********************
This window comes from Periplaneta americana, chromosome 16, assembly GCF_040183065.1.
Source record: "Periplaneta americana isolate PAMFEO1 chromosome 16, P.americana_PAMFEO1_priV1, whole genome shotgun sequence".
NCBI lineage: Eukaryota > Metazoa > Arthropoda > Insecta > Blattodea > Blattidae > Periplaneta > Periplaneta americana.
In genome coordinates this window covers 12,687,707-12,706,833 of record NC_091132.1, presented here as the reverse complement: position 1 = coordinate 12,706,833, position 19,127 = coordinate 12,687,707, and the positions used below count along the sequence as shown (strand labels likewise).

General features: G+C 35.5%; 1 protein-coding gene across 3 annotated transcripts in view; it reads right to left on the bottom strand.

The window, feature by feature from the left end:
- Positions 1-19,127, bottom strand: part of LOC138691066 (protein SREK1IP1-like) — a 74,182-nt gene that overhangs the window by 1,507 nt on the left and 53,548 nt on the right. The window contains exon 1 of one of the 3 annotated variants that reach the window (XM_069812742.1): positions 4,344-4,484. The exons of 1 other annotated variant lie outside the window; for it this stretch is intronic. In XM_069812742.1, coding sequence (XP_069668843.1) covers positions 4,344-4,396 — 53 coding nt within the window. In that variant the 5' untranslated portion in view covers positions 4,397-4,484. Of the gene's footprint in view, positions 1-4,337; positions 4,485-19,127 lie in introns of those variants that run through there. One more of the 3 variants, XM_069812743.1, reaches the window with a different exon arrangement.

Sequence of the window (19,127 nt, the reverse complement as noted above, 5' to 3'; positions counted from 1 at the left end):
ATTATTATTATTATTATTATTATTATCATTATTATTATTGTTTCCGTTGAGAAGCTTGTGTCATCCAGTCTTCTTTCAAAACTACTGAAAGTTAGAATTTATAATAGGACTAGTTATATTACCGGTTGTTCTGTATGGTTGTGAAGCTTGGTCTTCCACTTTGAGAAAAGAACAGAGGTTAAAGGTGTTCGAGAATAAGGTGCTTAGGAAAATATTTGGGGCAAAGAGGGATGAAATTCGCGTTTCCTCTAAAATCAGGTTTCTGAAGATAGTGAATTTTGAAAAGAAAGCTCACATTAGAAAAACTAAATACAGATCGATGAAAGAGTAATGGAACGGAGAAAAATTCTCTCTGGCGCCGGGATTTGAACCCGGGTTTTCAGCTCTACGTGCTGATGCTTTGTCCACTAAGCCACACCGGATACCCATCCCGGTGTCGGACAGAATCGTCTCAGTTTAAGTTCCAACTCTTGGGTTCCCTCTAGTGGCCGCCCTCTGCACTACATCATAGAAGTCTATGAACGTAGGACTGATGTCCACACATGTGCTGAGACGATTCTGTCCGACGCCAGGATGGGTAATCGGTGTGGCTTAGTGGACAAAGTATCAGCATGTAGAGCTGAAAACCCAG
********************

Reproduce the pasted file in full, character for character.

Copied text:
This window comes from Periplaneta americana, chromosome 16, assembly GCF_040183065.1.
Source record: "Periplaneta americana isolate PAMFEO1 chromosome 16, P.americana_PAMFEO1_priV1, whole genome shotgun sequence".
NCBI lineage: Eukaryota > Metazoa > Arthropoda > Insecta > Blattodea > Blattidae > Periplaneta > Periplaneta americana.
In genome coordinates this window covers 12,687,707-12,706,833 of record NC_091132.1, presented here as the reverse complement: position 1 = coordinate 12,706,833, position 19,127 = coordinate 12,687,707, and the positions used below count along the sequence as shown (strand labels likewise).

General features: G+C 35.5%; 1 protein-coding gene across 3 annotated transcripts in view; it reads right to left on the bottom strand.

The window, feature by feature from the left end:
- Positions 1-19,127, bottom strand: part of LOC138691066 (protein SREK1IP1-like) — a 74,182-nt gene that overhangs the window by 1,507 nt on the left and 53,548 nt on the right. The window contains exon 1 of one of the 3 annotated variants that reach the window (XM_069812742.1): positions 4,344-4,484. The exons of 1 other annotated variant lie outside the window; for it this stretch is intronic. In XM_069812742.1, coding sequence (XP_069668843.1) covers positions 4,344-4,396 — 53 coding nt within the window. In that variant the 5' untranslated portion in view covers positions 4,397-4,484. Of the gene's footprint in view, positions 1-4,337; positions 4,485-19,127 lie in introns of those variants that run through there. One more of the 3 variants, XM_069812743.1, reaches the window with a different exon arrangement.

Sequence of the window (19,127 nt, the reverse complement as noted above, 5' to 3'; positions counted from 1 at the left end):
ATTATTATTATTATTATTATTATTATCATTATTATTATTGTTTCCGTTGAGAAGCTTGTGTCATCCAGTCTTCTTTCAAAACTACTGAAAGTTAGAATTTATAATAGGACTAGTTATATTACCGGTTGTTCTGTATGGTTGTGAAGCTTGGTCTTCCACTTTGAGAAAAGAACAGAGGTTAAAGGTGTTCGAGAATAAGGTGCTTAGGAAAATATTTGGGGCAAAGAGGGATGAAATTCGCGTTTCCTCTAAAATCAGGTTTCTGAAGATAGTGAATTTTGAAAAGAAAGCTCACATTAGAAAAACTAAATACAGATCGATGAAAGAGTAATGGAACGGAGAAAAATTCTCTCTGGCGCCGGGATTTGAACCCGGGTTTTCAGCTCTACGTGCTGATGCTTTGTCCACTAAGCCACACCGGATACCCATCCCGGTGTCGGACAGAATCGTCTCAGTTTAAGTTCCAACTCTTGGGTTCCCTCTAGTGGCCGCCCTCTGCACTACATCATAGAAGTCTATGAACGTAGGACTGATGTCCACACATGTGCTGAGACGATTCTGTCCGACGCCAGGATGGGTAATCGGTGTGGCTTAGTGGACAAAGTATCAGCATGTAGAGCTGAAAACCCAG